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What is a sclerotic, atheromatous aorta?

My father had an x-ray of his chest, PA view. Aorta is sclerotic. Impression: atheromatous aorta. Could you please explain this to me?

submitted by Lien from Islip Terrace, New York on 8/31/2012


by Texas Heart Institute cardiologist, Benjamin Cheong, MD    Benjamin Y. Cheong, MD, FACC, FRCP

Atherosclerosis, in general terms, means "hardening" of the arteries (blood supply to the human body).  It occurs with aging and is due to the layering /deposition of substances like cholesterol and fat onto the surface of the arteries. In a later stage, there could also be calcium formed on the artery surface. In part, the process is due to genetics, and in part, this could also be due to diet (especially in Western society). 

This could be seen on the chest x-ray, as the aortic contour (the big vessel supplying blood out of the heart) could appear "lumpy bumpy" to the interpreting radiologist. This is usually of no great concern, nevertheless, this may serve a good opportunity for a visit to the primary care physician for a check-up, with attention to blood pressure level; cholesterol level; and dietary and exercise review to see if there is any room for modification and improvement. Best wishes.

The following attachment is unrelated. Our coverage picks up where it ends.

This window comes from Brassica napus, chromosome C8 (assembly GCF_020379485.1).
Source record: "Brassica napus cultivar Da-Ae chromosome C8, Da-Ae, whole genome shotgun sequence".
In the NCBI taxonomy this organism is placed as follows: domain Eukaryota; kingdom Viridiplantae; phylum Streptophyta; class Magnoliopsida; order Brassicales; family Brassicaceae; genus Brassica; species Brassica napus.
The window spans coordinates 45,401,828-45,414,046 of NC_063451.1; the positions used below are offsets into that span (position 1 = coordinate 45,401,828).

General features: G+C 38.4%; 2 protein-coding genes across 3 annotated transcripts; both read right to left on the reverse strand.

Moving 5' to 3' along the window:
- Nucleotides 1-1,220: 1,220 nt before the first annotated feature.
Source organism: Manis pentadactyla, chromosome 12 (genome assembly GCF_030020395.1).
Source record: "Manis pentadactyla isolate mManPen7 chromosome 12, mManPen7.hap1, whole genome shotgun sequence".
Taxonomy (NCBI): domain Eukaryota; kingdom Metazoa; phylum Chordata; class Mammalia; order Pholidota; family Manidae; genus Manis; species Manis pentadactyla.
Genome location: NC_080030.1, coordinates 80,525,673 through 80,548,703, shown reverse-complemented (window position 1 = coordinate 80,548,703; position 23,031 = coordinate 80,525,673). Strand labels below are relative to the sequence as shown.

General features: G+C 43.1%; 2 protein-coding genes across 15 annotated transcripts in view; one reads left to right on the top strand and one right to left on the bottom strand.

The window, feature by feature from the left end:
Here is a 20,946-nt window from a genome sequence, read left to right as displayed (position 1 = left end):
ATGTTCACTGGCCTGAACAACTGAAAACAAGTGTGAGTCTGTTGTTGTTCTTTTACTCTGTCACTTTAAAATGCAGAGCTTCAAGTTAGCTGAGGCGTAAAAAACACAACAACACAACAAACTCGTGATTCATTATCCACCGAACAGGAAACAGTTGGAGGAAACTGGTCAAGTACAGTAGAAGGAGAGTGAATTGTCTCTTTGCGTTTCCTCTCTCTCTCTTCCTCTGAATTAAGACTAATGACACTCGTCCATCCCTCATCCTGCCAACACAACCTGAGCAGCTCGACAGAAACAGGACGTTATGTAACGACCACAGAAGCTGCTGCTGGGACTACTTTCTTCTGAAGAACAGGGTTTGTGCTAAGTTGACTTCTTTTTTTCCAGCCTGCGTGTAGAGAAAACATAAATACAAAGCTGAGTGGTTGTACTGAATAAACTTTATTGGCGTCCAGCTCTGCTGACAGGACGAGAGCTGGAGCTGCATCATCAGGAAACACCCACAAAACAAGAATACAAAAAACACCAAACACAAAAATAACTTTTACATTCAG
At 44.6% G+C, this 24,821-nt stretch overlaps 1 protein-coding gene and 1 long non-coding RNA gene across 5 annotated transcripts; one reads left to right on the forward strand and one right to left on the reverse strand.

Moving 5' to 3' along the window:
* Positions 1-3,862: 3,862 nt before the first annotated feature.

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Updated September 2012
Texas Heart Institute Heart Information Center
Through this community outreach program, staff members of the Texas Heart Institute (THI) provide educational information related to the prevention, diagnosis, and treatment of cardiovascular disease. It is not the intention of THI to provide specific medical advice, but rather to provide users with information to better understand their health and their diagnosed disorders. Specific medical advice will not be provided and THI urges you to visit a qualified physician for diagnosis and for answers to your questions.
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